The story of how the Pac-12 (boy that’s still hard for me to say as a long time Pac-10 fan) negotiated their recent television media rights deal provides good insight into how traditional partnership models can melt away in changing times. As the story goes, Comcast was on the verge of locking up the TV rights to Pac-12 events – primarily football and men’s basketball – until long-time competitors Fox and ESPN joined forces on a bid to share the deal which ultimately snatched it back from the jaws of defeat.
Hey, if the TV guys who are used to “winner takes all” negotiations can figure out a way to partner up on deals – imagine what the digital world could look like rolling forward as content producers, distributors and sponsors figure out changing roles and business models on the fly. Consider what kinds of working relationships we might see given the shifting landscapes.
Content Producers and Distributors
This is the relationship you’d expect to be the most secure. You know, distributor pays content producer for content, and then monetizes it by bringing in sponsors and/or charging fans directly.
But what happens in a world with rapidly shifting and expanding distribution outlets? Think of Google/Youtube, Facebook, Twitter, Hulu and the tens of millions of smartphones and tablets consumers carry around all as content consumption devices – or distribution. Combine this plethora of digital distribution with the ever declining cost of content creation – a camera and a talking head, a blog post, and even a “professionally produced” show all cost a fraction of what they cost to produce yesterday let alone a year ago.
So the content producer and distributor dynamic is changing. Content creators can go direct to consumer (and hope someone can find them on the Web or via the App Store) or, more likely, they can wade into this expanding sea of distribution that awaits their creations and let their content creations flow through as many distribution outlets as make sense.
And in a lot of cases, content producers will attempt to also become distributors – the University of Texas can make video content available directly to fans through their own website – and likewise, distributors will become content producers – Netflix and Hulu moving in to “originals” production are but two examples here.
Distributors and Sponsors
Here is another traditional working relationship that is under re-construction. Digital distribution doesn’t mean a walled garden network that owns audience in the way three television networks used to dominate the airwaves.
Distribution still matters for sponsors, it will just be defined differently and more fluidly. Channels like Search powered by Google’s ongoing improvements in delivering high quality content to users, and Social powered by Facebook’s and Twitter’s respective focus on turning their audiences more efficiently towards content will be increasingly relevant to sponsors. And Mobile will no doubt be the consumption platform that dominates the future – the combination of Search and Social on Mobile opens up a whole new distribution playing field for sponsors.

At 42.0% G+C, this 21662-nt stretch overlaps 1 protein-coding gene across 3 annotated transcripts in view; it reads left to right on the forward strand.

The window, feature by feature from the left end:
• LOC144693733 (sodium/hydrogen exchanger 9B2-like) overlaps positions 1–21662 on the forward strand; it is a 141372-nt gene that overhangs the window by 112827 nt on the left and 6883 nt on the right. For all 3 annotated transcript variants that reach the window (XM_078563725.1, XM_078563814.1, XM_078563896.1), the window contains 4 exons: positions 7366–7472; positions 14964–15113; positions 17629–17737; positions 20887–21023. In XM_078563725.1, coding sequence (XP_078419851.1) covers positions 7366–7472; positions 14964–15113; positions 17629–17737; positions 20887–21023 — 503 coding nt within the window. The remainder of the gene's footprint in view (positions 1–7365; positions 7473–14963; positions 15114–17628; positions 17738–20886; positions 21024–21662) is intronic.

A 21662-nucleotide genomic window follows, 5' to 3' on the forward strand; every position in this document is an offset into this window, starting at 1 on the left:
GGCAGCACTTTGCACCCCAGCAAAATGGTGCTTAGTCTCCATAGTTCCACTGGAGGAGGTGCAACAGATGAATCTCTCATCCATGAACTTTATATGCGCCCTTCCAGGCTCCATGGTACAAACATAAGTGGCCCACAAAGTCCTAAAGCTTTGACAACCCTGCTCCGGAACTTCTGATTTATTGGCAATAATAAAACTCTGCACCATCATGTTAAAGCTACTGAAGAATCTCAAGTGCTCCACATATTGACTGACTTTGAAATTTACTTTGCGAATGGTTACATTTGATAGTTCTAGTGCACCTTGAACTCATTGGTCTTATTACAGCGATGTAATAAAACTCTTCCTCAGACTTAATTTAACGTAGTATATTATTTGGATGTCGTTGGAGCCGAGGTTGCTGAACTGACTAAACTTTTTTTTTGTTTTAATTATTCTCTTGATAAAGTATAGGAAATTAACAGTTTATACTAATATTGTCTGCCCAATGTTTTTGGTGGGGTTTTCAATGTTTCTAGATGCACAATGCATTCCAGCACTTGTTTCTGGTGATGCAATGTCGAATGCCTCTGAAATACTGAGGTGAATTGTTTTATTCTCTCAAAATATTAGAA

Savvy advertisers will embrace these changes in the context of their traditional distributor partnerships. It won’t be sufficient to park a sponsorship exclusively on a single distribution outlet to reach a desired audience. Pepsi, for example, will need to reach NFL fans where those fans can be aggregated and engaged across several distribution outlets. Sponsors who can efficiently map their brand messages across a diverse set of distribution opportunities will find that their ROIs respond accordingly.
Content Producers and Sponsors
Of the three unique relationships in the content-distribution-sponsorship chain, the dynamic between content producers and sponsors may be the one that we see transition the most as digital media continues to evolve. New and meaningful distribution outlets give content producers and sponsors more options to partner directly to create powerful experiences.
Some might call this the next wave of “advertorial” or “branded content”. Whatever term gets coined, the opportunities will continue to expand for brands to define the audiences they want to connect with and then partner with content producers to create experiences that don’t feel forced and fake.
A key aspect here will be sponsors and content producers having a smart perspective on distribution on distribution. For example, Chevy could come up with the greatest creative concept in concert with a content producer, but running the content solely on Chevy.com and/or a single media website will significantly limit the potential for Chevy to engage all the potential fans who might be impacted by the campaign.
Ultimately, great content concepts, smart distribution and innovative sponsorship groups will all be part of the mix going forward. Just expect that the ways they have historically worked together will evolve almost as fast and the digital media landscape is moving.